Sep 10, 2015 06:05 AM EDT
It is not enough to know what the Internal Revenue Code says; understanding what it doesn't say is equally as important. There are plenty of gains one can miss if what's said and unsaid on Section 1038 is not fully comprehended.
Forbes illustrates this notion best using the recent 8th Circuit's decision in DeBough. In the DeBough case, the taxpayer sold his residence for $1.4 million in 2007. The buyer paid $250,000 as down payment, and another $250,000 later that year. The buyer agreed to pay the rest of the $900 over several years. DeBough's earned a total gain of $620,000, but using the popular Section 121, DeBough excluded $500,000 from his taxable income.
Section 121 allows a taxpayer who has used the house they owned for two years of the previous five years as his main residence to exclude up to $500,000 from the gain. This means DeBough only has $120,000 worth of taxable gain by applying Section 121. DeBough was able to collect a total of $505,000 from the buyer, until the buyer defaulted on his balance. DeBough recognized only $56,920 gain from the cash he received. DeBough repossessed the house and held it for some years without reporting any gain from the repossession and this caught the attention of the IRS.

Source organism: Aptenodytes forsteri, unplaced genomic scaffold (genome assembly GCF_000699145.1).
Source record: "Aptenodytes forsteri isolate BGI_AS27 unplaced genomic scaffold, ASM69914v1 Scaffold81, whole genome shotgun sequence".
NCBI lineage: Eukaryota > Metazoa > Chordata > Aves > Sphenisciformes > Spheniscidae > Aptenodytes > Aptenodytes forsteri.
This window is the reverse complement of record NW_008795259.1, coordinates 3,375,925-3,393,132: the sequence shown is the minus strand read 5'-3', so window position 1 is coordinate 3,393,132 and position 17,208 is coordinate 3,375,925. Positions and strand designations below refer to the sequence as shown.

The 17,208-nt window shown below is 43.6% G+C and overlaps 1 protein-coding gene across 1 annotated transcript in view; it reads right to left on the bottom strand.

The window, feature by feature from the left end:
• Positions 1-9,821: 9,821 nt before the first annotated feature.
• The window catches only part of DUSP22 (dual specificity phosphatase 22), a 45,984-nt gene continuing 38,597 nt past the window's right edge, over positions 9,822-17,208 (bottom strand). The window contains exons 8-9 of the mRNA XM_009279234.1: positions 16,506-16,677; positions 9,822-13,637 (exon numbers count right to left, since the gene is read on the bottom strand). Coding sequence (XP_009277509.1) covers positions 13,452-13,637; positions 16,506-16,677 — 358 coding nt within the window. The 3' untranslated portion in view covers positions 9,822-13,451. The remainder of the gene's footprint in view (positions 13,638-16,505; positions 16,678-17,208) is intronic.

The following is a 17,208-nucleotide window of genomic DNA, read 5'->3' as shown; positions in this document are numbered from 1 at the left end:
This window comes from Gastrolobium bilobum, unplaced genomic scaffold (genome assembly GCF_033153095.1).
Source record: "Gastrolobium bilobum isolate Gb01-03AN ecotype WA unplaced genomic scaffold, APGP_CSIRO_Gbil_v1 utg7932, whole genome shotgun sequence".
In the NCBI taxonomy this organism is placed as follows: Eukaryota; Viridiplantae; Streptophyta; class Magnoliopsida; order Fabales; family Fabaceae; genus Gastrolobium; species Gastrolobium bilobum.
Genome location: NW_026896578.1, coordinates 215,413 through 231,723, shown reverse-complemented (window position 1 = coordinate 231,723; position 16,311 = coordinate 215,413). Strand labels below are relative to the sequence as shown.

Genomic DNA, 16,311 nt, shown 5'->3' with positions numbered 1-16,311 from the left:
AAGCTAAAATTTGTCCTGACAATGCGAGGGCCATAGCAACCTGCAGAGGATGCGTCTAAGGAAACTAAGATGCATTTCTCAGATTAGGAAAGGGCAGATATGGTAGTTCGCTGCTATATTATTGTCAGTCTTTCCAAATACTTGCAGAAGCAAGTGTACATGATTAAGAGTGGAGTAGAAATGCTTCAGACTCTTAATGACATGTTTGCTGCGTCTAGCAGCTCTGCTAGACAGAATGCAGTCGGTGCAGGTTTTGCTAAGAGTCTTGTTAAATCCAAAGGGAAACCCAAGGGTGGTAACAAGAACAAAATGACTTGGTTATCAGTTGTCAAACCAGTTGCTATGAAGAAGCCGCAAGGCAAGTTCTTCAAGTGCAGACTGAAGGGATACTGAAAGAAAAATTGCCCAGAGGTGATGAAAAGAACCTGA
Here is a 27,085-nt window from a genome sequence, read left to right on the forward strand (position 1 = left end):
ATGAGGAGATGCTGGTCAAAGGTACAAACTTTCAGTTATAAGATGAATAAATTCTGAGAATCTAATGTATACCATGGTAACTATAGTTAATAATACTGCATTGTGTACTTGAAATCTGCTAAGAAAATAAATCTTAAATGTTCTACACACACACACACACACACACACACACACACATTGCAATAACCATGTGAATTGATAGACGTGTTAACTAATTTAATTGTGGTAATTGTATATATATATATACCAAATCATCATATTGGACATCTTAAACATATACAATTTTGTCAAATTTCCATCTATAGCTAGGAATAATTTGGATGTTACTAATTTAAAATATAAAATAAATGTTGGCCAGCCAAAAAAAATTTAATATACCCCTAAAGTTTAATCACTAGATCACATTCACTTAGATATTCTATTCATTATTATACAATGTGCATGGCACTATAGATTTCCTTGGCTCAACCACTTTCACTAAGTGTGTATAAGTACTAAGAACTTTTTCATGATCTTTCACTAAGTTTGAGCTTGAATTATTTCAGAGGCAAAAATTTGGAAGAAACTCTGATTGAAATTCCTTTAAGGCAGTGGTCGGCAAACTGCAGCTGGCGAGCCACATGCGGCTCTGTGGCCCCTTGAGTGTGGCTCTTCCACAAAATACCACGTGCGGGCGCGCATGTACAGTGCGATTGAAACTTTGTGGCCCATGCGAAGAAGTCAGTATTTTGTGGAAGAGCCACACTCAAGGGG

The lesser known Section 1038 of the Code which states that, despite being the acquirer of the property, DeBough is not allowed to take bad debt deduction and may be required to recognize gain upon the repossession of the previously sold property. Section 1038 controls the tax consequences when a taxpayer sells a house to a buyer and takes back the purchase-money note, and the taxpayer reacquires the property later on in full or partial satisfaction of the note.
This means DeBough wasn't able to recognize what the code doesn't say. The Tax Court was applying what it "doesn't say," which is the lesser known Section 1038. Because of this, DeBough was forced to recognize the $449,080 gain on the repossession of the real property.
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